T-Mobile announced that it will extend the deadline for its CDMA network shutdown by three months, to March 31, 2022.
That’s not a lot more time than it already was giving Dish Network to prepare to transition Boost Mobile customers off CDMA, but it’s better than the January 1, 2022, date it previously targeted.
“This decision has no material financial impact to our business and the rapid pace of our 5G buildout will continue,” T-Mobile said in a statement posted to its website Friday. “Our reason for extending is simple: we want to give those partners who haven’t done the right thing for their customers every opportunity to step up now and do so.”
T-Mobile’s already blasted Dish and said it was “dragging their feet” in getting customers upgraded to the 4G/5G world, so it drove the knife in a bit further, saying: “There should be no more room for excuses. We have provided even more time and those partners can follow suit with the effort that is needed to ensure no one is left on the wrong side of the digital divide.”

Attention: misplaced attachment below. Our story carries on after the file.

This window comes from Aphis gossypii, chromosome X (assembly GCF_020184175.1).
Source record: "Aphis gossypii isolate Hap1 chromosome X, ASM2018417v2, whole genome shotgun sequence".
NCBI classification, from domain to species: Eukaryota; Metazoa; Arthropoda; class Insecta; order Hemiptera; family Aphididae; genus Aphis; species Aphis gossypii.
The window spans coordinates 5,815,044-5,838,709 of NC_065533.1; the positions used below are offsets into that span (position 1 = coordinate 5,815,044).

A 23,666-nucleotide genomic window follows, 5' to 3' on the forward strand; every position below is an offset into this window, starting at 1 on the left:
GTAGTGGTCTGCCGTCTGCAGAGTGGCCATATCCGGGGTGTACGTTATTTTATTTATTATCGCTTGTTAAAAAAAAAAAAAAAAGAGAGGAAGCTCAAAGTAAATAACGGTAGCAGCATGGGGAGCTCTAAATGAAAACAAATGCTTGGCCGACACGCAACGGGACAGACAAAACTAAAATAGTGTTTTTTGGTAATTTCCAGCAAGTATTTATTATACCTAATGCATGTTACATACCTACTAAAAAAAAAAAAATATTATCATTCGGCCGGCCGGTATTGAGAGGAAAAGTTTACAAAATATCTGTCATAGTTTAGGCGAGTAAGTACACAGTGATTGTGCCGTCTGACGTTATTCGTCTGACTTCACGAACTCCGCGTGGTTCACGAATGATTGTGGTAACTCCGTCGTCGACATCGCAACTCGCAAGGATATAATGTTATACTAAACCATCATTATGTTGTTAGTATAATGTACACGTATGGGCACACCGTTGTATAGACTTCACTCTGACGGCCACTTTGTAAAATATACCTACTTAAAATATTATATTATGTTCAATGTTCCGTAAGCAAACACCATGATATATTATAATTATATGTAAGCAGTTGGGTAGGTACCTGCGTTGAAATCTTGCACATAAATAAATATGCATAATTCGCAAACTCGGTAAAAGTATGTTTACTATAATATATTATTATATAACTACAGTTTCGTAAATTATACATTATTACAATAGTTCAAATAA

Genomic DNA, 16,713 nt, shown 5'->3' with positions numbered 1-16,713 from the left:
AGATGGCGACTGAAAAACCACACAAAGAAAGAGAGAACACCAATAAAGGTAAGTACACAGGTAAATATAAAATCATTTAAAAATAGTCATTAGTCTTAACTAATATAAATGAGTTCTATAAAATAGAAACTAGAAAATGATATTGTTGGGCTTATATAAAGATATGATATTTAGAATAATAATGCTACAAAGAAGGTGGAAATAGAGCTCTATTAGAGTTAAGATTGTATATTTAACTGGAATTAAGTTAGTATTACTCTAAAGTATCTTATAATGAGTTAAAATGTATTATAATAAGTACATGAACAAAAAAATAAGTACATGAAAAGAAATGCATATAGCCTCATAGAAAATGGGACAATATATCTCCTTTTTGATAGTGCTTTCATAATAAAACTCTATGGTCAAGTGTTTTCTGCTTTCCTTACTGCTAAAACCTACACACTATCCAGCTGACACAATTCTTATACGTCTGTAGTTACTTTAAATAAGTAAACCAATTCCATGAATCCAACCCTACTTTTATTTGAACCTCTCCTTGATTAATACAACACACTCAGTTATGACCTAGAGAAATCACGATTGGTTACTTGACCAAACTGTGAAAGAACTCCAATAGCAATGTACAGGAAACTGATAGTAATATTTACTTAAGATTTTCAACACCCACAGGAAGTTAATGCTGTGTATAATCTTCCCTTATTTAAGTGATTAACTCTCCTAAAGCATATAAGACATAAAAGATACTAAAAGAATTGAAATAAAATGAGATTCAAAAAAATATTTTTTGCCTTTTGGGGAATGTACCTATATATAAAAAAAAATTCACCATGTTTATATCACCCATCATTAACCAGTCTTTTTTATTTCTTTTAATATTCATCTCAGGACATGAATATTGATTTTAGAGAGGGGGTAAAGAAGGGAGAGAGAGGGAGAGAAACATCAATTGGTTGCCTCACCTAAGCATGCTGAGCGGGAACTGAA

Dish Chairman Charlie Ergen complained earlier this year that T-Mobile President and CEO Mike Sievert was looking like a magenta “Grinch,” and Dish accused the “un-carrier” of anti-competitive behavior.
It’s all somewhat ironic in that Dish played a central role in T-Mobile’s ability to merge with Sprint, presenting the U.S. government with a candidate to replace Sprint as the fourth facilities-based wireless operator. With Sprint, T-Mobile became the No. 2 wireless operator in the U.S. by subscribers and gained a boatload of 2.5 GHz spectrum that propelled its standing as the 5G network leader.
The feud surfaced when Dish revealed in February that T-Mobile had informed them that it was going to shut down the CDMA network this coming January. Dish was under the impression that it had up to three years, at least, to migrate Boost Mobile subscribers currently on the CDMA network to new handsets that work on T-Mobile’s newer network, or until July 2023.
Last October, T-Mobile informed Dish that it was going through with the shutdown about a year and a half earlier than Dish expected. T-Mobile said it was all contractually legal, whereas Dish described it as the result of T-Mobile’s “greed.”